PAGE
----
France could start to phase out diesel-engined passenger cars as it rolls out a programme to identify the most polluting vehicles on its roads.

Prime minister Manuel Valls said the government will put in place a system to identify the most polluting vehicles that will rank cars by the amount of pollution they emit.

This will make it possible for local authorities to limit city access for the dirtiest cars.

Valls said: "In France, we have long favoured the diesel engine. This was a mistake, and we will progressively undo that, intelligently and pragmatically."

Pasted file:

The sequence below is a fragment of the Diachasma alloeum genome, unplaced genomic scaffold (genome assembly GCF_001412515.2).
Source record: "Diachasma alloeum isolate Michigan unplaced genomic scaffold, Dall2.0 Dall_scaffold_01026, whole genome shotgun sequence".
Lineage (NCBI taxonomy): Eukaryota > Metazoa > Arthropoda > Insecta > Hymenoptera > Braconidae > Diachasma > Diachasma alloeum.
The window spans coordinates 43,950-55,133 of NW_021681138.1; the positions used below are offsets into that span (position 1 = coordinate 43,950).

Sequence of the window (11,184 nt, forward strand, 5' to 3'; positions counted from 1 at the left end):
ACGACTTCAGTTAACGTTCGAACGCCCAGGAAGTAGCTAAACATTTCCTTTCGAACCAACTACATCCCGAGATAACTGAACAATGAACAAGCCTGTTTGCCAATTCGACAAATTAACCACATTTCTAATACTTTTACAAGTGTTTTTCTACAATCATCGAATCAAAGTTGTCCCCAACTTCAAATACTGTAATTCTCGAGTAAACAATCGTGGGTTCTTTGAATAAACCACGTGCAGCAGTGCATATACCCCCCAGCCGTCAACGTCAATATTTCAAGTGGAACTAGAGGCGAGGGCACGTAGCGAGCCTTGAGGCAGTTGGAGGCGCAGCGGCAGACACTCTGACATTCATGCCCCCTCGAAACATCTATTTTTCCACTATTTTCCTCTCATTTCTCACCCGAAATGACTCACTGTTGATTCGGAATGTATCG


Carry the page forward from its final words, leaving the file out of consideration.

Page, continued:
Such has been the popularity of the diesel, with its lower pump price, that around 80% of French motorists drive diesel-powered cars. Valls added that taxation would have to orient citizens towards more ecological vehicles and that the 2015 state budget would seek to reduce the tax advantage of diesel fuel versus petrol.

The government has already announced it will raise the excise tax on diesel by EUR2 (US$2.50) per litre, raising EUR807m ($1bn) in 2015. Valls also said the government was working on plans to widen subsidies for converting old diesel engines in areas with anti-pollution plans.

Energy minister Segolene Royal announced earlier this year that drivers scrapping diesel-powered cars to buy an electric vehicle would be entitled to a bonus of up to EUR10,000 ($13,500).